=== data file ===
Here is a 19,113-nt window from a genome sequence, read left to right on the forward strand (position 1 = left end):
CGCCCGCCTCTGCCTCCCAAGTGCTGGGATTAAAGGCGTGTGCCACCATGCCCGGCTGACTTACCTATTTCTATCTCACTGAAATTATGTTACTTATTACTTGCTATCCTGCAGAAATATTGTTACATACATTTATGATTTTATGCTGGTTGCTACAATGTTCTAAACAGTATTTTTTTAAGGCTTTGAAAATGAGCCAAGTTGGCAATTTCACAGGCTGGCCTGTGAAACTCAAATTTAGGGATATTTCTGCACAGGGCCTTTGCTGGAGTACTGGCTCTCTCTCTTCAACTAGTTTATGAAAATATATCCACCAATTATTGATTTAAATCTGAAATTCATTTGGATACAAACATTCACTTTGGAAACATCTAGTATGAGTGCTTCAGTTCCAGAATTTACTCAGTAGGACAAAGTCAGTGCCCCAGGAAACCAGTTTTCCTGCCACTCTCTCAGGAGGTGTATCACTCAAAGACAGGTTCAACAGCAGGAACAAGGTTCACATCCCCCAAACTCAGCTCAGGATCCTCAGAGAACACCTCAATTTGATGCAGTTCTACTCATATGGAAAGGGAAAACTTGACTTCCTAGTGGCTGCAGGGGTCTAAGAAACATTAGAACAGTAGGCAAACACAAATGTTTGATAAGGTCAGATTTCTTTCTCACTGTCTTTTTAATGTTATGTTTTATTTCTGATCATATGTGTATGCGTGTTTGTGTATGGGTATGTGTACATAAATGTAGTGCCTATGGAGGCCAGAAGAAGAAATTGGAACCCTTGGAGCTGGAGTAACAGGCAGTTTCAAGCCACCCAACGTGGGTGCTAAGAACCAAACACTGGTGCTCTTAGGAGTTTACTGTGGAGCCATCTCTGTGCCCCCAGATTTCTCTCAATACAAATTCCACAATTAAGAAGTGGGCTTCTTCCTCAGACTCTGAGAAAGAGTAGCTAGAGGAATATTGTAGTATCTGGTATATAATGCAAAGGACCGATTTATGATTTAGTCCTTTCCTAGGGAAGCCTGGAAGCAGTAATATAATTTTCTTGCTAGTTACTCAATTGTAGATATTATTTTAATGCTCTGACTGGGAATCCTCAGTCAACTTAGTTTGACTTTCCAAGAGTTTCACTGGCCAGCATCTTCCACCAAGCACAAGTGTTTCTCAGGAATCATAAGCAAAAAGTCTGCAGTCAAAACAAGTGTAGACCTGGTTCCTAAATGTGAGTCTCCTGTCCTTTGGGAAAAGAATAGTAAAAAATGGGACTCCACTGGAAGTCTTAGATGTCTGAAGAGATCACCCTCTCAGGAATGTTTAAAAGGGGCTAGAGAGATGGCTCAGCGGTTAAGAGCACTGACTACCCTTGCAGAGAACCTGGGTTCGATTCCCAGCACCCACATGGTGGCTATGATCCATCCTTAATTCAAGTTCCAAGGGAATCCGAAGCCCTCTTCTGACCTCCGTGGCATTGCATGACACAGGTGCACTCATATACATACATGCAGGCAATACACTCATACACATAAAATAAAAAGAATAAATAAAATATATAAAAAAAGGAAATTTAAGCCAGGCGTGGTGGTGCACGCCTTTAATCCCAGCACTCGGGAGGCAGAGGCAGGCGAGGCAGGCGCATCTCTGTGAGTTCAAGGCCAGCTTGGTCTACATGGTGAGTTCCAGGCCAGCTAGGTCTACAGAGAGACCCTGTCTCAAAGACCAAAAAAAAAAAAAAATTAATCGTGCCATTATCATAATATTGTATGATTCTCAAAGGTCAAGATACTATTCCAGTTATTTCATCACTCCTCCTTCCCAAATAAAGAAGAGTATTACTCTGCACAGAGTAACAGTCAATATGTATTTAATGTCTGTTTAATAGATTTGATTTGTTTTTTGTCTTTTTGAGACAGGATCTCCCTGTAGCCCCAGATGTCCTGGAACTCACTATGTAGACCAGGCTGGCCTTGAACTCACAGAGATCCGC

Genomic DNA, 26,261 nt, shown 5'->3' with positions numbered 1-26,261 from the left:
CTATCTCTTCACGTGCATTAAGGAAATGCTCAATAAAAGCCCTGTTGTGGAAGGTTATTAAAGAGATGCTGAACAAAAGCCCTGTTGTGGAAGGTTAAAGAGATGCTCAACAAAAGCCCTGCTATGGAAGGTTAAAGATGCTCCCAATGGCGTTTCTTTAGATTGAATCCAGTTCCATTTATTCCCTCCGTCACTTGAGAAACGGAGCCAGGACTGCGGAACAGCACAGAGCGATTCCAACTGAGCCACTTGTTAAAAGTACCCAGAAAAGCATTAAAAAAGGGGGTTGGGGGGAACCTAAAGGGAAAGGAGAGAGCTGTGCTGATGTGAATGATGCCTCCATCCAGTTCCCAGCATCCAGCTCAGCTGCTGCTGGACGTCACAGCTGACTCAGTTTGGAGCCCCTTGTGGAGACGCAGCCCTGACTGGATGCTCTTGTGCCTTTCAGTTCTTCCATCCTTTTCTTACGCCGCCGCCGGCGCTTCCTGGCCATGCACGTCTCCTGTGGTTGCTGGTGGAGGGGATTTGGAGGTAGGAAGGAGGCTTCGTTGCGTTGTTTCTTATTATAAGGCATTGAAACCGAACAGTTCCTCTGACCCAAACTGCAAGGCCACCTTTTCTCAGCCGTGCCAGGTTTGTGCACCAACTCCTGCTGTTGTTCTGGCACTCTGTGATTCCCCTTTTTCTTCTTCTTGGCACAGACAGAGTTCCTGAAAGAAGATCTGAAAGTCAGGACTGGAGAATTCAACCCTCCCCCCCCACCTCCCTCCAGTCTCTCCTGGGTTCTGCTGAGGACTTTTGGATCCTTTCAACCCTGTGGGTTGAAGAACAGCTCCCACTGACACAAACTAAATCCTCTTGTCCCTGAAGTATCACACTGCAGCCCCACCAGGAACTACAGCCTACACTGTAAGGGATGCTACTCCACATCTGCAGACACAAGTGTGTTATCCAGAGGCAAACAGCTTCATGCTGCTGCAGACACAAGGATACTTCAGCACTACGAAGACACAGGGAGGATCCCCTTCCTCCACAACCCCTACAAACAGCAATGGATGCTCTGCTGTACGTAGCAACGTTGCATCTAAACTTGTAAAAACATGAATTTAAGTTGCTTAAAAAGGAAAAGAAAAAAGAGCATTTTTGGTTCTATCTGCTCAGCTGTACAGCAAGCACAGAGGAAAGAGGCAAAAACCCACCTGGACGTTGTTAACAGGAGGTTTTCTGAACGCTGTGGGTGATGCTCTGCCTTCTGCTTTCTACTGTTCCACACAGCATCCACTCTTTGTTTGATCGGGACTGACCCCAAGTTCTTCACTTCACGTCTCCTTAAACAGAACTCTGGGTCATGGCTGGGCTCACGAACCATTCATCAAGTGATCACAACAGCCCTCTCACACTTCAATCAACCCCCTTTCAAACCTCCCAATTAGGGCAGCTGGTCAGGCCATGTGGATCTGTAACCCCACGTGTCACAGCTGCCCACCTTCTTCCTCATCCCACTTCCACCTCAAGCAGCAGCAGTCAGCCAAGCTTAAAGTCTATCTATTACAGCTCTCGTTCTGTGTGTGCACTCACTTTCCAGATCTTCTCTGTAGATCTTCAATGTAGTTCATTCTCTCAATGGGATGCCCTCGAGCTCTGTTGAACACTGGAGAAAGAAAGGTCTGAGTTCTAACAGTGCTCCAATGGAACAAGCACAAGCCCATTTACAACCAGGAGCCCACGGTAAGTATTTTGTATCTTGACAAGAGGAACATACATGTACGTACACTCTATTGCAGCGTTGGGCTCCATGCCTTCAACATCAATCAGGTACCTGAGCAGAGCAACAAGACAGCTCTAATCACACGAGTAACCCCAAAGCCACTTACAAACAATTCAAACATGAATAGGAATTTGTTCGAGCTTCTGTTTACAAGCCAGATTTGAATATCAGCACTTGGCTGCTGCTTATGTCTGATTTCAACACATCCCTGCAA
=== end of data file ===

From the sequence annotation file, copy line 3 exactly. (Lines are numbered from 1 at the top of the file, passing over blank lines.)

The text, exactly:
Genomic DNA, 26,261 nt, shown 5'->3' with positions numbered 1-26,261 from the left: